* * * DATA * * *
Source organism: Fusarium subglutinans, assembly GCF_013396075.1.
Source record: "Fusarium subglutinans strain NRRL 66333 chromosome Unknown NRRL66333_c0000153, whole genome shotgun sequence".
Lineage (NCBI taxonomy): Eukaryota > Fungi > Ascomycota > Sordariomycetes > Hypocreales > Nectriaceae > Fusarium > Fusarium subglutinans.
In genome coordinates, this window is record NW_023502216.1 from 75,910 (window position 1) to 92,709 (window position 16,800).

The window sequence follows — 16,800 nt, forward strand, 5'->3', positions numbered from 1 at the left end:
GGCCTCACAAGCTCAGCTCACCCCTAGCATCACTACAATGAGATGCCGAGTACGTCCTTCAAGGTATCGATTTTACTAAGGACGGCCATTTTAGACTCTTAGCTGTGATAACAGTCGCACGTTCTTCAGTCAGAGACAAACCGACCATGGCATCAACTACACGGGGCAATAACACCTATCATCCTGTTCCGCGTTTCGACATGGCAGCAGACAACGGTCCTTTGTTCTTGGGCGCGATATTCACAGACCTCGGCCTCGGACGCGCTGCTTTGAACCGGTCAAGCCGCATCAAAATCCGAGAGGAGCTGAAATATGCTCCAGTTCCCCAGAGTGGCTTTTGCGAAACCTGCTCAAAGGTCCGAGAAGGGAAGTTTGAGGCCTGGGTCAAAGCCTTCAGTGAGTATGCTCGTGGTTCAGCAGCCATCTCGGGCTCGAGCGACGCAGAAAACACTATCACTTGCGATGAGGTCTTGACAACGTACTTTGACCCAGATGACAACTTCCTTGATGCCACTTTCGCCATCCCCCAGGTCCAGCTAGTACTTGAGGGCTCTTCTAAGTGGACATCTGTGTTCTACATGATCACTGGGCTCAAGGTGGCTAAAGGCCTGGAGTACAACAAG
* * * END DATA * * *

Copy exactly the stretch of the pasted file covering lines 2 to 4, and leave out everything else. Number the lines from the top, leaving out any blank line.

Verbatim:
Source record: "Fusarium subglutinans strain NRRL 66333 chromosome Unknown NRRL66333_c0000153, whole genome shotgun sequence".
Lineage (NCBI taxonomy): Eukaryota > Fungi > Ascomycota > Sordariomycetes > Hypocreales > Nectriaceae > Fusarium > Fusarium subglutinans.
In genome coordinates, this window is record NW_023502216.1 from 75,910 (window position 1) to 92,709 (window position 16,800).